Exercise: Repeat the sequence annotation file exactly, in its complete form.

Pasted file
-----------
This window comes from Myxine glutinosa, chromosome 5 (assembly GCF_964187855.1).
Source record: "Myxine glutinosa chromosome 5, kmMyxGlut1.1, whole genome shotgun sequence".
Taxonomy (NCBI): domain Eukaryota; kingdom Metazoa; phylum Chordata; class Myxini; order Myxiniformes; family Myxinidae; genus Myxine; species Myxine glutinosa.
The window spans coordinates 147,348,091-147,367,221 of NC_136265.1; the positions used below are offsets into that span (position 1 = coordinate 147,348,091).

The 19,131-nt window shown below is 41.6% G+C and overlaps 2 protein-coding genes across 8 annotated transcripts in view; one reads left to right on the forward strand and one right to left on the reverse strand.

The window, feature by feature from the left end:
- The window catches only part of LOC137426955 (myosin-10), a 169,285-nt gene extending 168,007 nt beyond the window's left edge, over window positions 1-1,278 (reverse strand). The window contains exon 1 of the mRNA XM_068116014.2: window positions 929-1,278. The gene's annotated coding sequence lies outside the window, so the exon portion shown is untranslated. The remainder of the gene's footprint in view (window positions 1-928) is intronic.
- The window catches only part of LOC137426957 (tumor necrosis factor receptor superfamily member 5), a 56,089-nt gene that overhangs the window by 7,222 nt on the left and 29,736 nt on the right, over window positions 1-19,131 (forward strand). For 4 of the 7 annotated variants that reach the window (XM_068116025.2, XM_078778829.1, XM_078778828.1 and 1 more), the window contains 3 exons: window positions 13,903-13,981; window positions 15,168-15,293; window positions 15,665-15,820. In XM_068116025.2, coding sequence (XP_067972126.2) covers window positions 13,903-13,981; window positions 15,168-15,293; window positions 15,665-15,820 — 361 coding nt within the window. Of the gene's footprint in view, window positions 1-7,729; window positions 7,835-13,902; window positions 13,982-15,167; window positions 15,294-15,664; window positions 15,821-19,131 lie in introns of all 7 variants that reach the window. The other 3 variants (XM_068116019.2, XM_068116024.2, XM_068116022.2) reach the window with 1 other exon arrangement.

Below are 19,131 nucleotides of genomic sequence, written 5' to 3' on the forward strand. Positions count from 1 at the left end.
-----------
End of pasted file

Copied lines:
This window comes from Myxine glutinosa, chromosome 5 (assembly GCF_964187855.1).
Source record: "Myxine glutinosa chromosome 5, kmMyxGlut1.1, whole genome shotgun sequence".
Taxonomy (NCBI): domain Eukaryota; kingdom Metazoa; phylum Chordata; class Myxini; order Myxiniformes; family Myxinidae; genus Myxine; species Myxine glutinosa.
The window spans coordinates 147,348,091-147,367,221 of NC_136265.1; the positions used below are offsets into that span (position 1 = coordinate 147,348,091).

The 19,131-nt window shown below is 41.6% G+C and overlaps 2 protein-coding genes across 8 annotated transcripts in view; one reads left to right on the forward strand and one right to left on the reverse strand.

The window, feature by feature from the left end:
- The window catches only part of LOC137426955 (myosin-10), a 169,285-nt gene extending 168,007 nt beyond the window's left edge, over window positions 1-1,278 (reverse strand). The window contains exon 1 of the mRNA XM_068116014.2: window positions 929-1,278. The gene's annotated coding sequence lies outside the window, so the exon portion shown is untranslated. The remainder of the gene's footprint in view (window positions 1-928) is intronic.
- The window catches only part of LOC137426957 (tumor necrosis factor receptor superfamily member 5), a 56,089-nt gene that overhangs the window by 7,222 nt on the left and 29,736 nt on the right, over window positions 1-19,131 (forward strand). For 4 of the 7 annotated variants that reach the window (XM_068116025.2, XM_078778829.1, XM_078778828.1 and 1 more), the window contains 3 exons: window positions 13,903-13,981; window positions 15,168-15,293; window positions 15,665-15,820. In XM_068116025.2, coding sequence (XP_067972126.2) covers window positions 13,903-13,981; window positions 15,168-15,293; window positions 15,665-15,820 — 361 coding nt within the window. Of the gene's footprint in view, window positions 1-7,729; window positions 7,835-13,902; window positions 13,982-15,167; window positions 15,294-15,664; window positions 15,821-19,131 lie in introns of all 7 variants that reach the window. The other 3 variants (XM_068116019.2, XM_068116024.2, XM_068116022.2) reach the window with 1 other exon arrangement.

Below are 19,131 nucleotides of genomic sequence, written 5' to 3' on the forward strand. Positions count from 1 at the left end.